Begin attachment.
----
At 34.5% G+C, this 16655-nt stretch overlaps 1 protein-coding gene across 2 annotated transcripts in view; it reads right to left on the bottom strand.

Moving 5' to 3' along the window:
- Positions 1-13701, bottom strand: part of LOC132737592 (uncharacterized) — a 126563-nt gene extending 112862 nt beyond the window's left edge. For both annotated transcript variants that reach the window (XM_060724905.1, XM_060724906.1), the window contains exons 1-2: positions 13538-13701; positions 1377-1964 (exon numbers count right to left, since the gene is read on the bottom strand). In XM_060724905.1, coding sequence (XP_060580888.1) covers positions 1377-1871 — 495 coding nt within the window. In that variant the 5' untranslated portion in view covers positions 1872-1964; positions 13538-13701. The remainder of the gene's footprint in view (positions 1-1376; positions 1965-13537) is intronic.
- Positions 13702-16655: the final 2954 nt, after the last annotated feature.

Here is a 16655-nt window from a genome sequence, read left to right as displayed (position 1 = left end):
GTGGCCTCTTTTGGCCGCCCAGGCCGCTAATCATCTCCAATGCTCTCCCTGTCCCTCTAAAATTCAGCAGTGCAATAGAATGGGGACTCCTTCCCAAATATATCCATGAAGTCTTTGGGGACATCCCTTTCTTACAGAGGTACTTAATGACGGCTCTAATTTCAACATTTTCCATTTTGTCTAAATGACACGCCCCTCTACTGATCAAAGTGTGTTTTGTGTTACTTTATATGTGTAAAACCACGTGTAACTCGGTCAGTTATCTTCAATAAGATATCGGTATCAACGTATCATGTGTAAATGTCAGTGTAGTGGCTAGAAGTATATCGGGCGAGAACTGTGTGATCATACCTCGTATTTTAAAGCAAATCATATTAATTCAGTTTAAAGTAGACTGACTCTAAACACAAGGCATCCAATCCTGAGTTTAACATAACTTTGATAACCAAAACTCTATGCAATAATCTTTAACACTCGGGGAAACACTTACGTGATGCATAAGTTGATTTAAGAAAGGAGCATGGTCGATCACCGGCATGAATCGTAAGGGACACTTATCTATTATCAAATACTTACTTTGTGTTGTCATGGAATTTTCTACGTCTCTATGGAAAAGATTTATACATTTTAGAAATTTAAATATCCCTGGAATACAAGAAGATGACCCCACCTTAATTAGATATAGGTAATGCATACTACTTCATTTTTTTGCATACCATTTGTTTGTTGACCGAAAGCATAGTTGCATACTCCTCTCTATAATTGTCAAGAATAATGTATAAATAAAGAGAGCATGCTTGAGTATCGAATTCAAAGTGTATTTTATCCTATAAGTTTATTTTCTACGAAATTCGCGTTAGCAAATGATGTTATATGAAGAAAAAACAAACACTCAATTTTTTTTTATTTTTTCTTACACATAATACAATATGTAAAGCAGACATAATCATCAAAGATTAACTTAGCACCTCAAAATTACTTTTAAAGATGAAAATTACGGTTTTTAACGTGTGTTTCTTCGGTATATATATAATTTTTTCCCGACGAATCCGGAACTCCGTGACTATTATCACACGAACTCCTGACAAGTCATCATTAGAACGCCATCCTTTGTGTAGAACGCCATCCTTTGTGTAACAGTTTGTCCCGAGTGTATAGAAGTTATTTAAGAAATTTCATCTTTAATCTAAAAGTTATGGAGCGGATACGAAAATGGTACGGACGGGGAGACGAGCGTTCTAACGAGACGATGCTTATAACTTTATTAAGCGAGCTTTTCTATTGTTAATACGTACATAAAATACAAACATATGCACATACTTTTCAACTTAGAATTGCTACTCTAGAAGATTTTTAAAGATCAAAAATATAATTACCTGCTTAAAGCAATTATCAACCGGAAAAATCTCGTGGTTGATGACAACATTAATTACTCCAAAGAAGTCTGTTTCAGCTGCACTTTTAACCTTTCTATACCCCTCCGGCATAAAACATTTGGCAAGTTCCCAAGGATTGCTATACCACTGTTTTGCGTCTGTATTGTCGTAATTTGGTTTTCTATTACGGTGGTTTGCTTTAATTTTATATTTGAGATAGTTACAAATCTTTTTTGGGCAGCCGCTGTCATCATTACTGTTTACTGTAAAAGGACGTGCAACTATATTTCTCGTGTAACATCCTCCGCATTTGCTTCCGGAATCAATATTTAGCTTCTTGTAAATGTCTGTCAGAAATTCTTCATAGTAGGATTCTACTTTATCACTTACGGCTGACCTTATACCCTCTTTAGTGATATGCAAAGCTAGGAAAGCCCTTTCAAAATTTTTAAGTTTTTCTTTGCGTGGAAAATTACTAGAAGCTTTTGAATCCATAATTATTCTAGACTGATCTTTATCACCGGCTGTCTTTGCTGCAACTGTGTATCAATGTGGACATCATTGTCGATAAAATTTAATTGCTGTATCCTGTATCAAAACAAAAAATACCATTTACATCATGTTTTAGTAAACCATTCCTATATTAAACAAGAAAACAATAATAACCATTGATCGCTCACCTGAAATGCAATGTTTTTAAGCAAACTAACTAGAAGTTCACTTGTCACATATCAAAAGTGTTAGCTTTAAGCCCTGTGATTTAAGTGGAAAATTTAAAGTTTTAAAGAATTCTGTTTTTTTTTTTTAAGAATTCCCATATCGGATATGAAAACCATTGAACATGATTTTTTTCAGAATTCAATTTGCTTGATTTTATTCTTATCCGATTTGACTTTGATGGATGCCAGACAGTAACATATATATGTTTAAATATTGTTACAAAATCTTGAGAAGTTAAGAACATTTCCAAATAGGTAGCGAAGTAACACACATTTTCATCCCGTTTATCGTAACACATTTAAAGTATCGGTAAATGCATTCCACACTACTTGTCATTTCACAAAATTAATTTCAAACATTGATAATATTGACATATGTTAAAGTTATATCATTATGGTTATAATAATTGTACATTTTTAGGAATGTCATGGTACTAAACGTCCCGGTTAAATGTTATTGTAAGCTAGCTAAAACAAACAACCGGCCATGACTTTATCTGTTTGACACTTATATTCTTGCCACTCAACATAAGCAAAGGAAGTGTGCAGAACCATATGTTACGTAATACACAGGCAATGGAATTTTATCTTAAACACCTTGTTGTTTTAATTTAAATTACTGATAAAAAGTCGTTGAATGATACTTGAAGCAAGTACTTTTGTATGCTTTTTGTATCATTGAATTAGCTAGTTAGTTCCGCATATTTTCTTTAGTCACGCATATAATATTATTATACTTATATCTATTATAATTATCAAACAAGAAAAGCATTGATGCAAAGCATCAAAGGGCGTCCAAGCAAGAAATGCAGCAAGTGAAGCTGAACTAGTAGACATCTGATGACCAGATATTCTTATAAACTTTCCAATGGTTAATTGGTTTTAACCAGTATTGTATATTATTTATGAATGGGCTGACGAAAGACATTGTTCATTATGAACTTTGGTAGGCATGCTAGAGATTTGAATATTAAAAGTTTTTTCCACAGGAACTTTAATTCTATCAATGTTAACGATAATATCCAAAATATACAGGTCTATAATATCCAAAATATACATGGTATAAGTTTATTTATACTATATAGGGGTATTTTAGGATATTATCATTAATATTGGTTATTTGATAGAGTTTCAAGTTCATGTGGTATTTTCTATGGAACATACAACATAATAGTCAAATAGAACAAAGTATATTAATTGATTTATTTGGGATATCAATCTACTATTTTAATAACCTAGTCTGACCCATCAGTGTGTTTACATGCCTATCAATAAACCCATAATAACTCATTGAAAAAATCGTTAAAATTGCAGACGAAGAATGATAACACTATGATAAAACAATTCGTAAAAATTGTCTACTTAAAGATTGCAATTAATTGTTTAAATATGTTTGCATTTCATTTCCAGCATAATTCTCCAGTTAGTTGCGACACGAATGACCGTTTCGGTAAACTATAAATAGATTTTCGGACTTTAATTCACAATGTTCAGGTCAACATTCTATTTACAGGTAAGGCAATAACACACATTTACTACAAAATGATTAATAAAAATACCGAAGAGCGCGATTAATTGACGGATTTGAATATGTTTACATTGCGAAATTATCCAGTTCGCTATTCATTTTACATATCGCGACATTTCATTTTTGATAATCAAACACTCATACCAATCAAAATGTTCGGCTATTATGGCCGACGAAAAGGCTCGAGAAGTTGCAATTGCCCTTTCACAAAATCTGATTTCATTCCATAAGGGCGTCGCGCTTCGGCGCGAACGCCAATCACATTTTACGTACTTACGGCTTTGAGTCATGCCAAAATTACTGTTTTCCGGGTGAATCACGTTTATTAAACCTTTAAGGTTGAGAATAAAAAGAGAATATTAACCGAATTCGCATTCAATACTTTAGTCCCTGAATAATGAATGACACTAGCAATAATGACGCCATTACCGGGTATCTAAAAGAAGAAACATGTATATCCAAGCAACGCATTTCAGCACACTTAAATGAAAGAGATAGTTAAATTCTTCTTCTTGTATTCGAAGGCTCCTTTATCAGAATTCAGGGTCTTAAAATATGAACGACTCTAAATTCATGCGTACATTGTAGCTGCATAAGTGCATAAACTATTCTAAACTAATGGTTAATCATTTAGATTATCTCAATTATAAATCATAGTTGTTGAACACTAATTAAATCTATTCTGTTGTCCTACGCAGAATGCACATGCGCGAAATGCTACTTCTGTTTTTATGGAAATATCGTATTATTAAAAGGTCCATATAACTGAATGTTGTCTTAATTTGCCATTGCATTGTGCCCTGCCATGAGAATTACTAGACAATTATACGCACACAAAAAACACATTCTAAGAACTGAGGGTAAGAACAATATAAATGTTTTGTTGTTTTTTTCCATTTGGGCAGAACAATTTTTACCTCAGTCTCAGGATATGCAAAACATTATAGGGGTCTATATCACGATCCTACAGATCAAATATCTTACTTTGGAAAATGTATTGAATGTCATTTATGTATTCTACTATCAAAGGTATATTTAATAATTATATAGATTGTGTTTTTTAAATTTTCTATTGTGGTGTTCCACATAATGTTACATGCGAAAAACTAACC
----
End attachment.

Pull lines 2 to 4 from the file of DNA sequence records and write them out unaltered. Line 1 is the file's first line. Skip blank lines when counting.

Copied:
Moving 5' to 3' along the window:
- Positions 1-13701, bottom strand: part of LOC132737592 (uncharacterized) — a 126563-nt gene extending 112862 nt beyond the window's left edge. For both annotated transcript variants that reach the window (XM_060724905.1, XM_060724906.1), the window contains exons 1-2: positions 13538-13701; positions 1377-1964 (exon numbers count right to left, since the gene is read on the bottom strand). In XM_060724905.1, coding sequence (XP_060580888.1) covers positions 1377-1871 — 495 coding nt within the window. In that variant the 5' untranslated portion in view covers positions 1872-1964; positions 13538-13701. The remainder of the gene's footprint in view (positions 1-1376; positions 1965-13537) is intronic.
- Positions 13702-16655: the final 2954 nt, after the last annotated feature.